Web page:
Ocean Mist

Issues and trends shaping our environment, health and economy

12 Oct 2015

Innovating for a healthy green economy

Posted by Michael Keating

Our world is in a period of widespread change. On the economic front, markets and employment are unstable as one country after another becomes a global competitor. We have to evolve our industrial strategies to cope with the effects of globalization and competition from lower wage countries. Health care costs keep rising as the population ages and scientists discover new and more expensive ways of keeping us alive.

Environmental challenges, especially climate change, are forcing us to move the world’s energy system from fossil fuels to renewable energy. Excessive and improper fertilizer use is causing huge pollution problems in lakes, rivers and parts of oceans. Overharvesting and habitat losses are threatening many fisheries and species on land.

Thirty years ago, we were in the midst of another difficult period as governments and industries struggled with how to reduce pollution and still make money. Then, the big problems were acid rain, the weakening ozone layer and toxic chemicals in food and water.

It was at this time that the World Commission on Environment and Development, the Brundtland Commission, was travelling the world listening to people and evolving its message that development was needed, but it must be economically, environmentally and socially sustainable. A number of Canadians, inspired by that work, created the National Task Force on Environment and Economy, a group of environment ministers, and leaders from business, the environment movement and academe. Their recommendations led to the creation of round tables on environment and economy across Canada. They did a lot to raise awareness of the need to integrate economic, environmental and social factors in decision making. They were less successful in keeping high-level decision makers at the table to come to agreement on how to make development more sustainable.

What Canada did very well in that period was to develop the multistakeholder process, which brought major sectors together to try to tackle the new concept of sustainable development. What might be useful now is to revive that process, but with a clearer focus on how to achieve sustainability.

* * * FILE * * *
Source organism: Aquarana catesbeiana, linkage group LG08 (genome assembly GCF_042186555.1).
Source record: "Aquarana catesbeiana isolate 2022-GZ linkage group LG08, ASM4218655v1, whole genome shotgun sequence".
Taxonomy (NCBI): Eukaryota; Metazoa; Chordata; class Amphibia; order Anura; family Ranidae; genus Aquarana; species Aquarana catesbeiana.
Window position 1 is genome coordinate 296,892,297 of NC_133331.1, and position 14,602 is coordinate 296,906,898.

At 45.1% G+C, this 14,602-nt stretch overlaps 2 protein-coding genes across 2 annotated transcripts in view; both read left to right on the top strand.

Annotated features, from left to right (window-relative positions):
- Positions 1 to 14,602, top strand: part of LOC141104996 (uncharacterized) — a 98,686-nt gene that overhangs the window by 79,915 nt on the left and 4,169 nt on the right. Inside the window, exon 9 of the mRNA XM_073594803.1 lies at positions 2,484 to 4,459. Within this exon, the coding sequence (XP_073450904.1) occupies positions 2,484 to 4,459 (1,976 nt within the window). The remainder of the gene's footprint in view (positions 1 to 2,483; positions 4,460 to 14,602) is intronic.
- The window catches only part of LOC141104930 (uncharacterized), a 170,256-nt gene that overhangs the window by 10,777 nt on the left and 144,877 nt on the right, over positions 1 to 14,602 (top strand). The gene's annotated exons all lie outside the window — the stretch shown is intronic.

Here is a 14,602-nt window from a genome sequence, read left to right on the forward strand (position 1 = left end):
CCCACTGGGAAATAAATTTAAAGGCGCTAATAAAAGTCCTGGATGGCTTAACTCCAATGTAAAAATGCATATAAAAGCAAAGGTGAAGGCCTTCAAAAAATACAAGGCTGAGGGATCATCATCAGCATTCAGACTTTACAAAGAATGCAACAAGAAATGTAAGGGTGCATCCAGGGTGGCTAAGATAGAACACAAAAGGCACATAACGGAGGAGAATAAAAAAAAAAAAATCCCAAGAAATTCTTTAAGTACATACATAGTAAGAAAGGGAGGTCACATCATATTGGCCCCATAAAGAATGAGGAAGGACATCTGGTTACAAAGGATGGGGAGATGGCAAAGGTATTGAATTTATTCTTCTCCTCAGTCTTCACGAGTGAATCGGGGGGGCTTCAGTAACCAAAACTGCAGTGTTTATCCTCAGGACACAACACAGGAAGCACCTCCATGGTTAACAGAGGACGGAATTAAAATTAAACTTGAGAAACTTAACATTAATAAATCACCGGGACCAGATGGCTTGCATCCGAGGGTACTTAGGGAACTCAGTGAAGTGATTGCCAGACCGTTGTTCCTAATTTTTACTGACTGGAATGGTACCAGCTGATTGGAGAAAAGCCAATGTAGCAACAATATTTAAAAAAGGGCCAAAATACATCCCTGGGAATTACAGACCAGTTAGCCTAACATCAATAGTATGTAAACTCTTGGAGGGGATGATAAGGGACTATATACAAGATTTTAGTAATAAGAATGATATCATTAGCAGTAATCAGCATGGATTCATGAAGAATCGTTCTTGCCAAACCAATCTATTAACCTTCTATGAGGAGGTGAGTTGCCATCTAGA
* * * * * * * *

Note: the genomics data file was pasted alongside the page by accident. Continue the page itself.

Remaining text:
We know a lot about the changes that our needed. We know we need innovation to achieve many of these changes. Why not convene meetings in different parts of the country to hear what people think needs to be done and what they want to do? There should be a strong focus on young leaders and innovators from different parts of society and with different expertise. It’s not just about technologies, but changes in how we think about the future of our society. We would need people with ideas about the sustainable use of the environment, clean, healthy and interesting economic development, and how we can evolve our society in a way that makes it more equitable and improves our health.

Who should lead? I remember a meeting in the latter days of the National Task Force on Environment and Economy in 1988. The president of a major chemical company said that the federal government should convene leaders from different sectors to come to consensus on what each should do to be more sustainable, and how they would support each other’s efforts.

In a few days, Canada will have a new government. Whoever wins, they have to tackle these challenges. This could be a way for them to find a way forward and seek widespread agreement rather than pushing ideas that result in conflict.

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